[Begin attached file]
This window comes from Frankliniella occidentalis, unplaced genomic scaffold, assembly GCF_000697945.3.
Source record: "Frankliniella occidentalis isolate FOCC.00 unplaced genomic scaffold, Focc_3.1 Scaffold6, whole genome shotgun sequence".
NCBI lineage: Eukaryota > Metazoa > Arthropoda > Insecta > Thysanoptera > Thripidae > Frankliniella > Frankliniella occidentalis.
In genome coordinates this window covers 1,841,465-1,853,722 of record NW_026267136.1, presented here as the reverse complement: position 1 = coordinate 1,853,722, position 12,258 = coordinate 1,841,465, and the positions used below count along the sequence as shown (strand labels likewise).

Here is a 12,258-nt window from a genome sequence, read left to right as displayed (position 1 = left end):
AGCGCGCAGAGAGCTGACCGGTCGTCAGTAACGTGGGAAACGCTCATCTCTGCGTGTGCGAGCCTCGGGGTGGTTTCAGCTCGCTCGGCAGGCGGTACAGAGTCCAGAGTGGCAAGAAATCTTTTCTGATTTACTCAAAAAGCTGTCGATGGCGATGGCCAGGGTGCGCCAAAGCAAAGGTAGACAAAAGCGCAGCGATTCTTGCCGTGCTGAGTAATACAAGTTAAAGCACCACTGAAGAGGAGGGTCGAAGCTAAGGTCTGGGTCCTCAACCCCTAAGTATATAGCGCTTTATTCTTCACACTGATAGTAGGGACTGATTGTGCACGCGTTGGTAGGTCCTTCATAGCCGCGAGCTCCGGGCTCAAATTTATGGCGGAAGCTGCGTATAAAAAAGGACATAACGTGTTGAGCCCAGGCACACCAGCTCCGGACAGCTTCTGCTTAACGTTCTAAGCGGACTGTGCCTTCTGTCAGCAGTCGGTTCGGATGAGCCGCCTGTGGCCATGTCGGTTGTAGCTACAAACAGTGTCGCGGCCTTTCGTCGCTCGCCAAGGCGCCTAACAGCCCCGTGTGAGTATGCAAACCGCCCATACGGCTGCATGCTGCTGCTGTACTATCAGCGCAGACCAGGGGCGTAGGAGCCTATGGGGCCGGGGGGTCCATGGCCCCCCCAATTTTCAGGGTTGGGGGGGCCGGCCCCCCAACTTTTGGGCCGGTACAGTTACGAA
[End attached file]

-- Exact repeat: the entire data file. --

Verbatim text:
This window comes from Frankliniella occidentalis, unplaced genomic scaffold, assembly GCF_000697945.3.
Source record: "Frankliniella occidentalis isolate FOCC.00 unplaced genomic scaffold, Focc_3.1 Scaffold6, whole genome shotgun sequence".
NCBI lineage: Eukaryota > Metazoa > Arthropoda > Insecta > Thysanoptera > Thripidae > Frankliniella > Frankliniella occidentalis.
In genome coordinates this window covers 1,841,465-1,853,722 of record NW_026267136.1, presented here as the reverse complement: position 1 = coordinate 1,853,722, position 12,258 = coordinate 1,841,465, and the positions used below count along the sequence as shown (strand labels likewise).

Here is a 12,258-nt window from a genome sequence, read left to right as displayed (position 1 = left end):
AGCGCGCAGAGAGCTGACCGGTCGTCAGTAACGTGGGAAACGCTCATCTCTGCGTGTGCGAGCCTCGGGGTGGTTTCAGCTCGCTCGGCAGGCGGTACAGAGTCCAGAGTGGCAAGAAATCTTTTCTGATTTACTCAAAAAGCTGTCGATGGCGATGGCCAGGGTGCGCCAAAGCAAAGGTAGACAAAAGCGCAGCGATTCTTGCCGTGCTGAGTAATACAAGTTAAAGCACCACTGAAGAGGAGGGTCGAAGCTAAGGTCTGGGTCCTCAACCCCTAAGTATATAGCGCTTTATTCTTCACACTGATAGTAGGGACTGATTGTGCACGCGTTGGTAGGTCCTTCATAGCCGCGAGCTCCGGGCTCAAATTTATGGCGGAAGCTGCGTATAAAAAAGGACATAACGTGTTGAGCCCAGGCACACCAGCTCCGGACAGCTTCTGCTTAACGTTCTAAGCGGACTGTGCCTTCTGTCAGCAGTCGGTTCGGATGAGCCGCCTGTGGCCATGTCGGTTGTAGCTACAAACAGTGTCGCGGCCTTTCGTCGCTCGCCAAGGCGCCTAACAGCCCCGTGTGAGTATGCAAACCGCCCATACGGCTGCATGCTGCTGCTGTACTATCAGCGCAGACCAGGGGCGTAGGAGCCTATGGGGCCGGGGGGTCCATGGCCCCCCCAATTTTCAGGGTTGGGGGGGCCGGCCCCCCAACTTTTGGGCCGGTACAGTTACGAA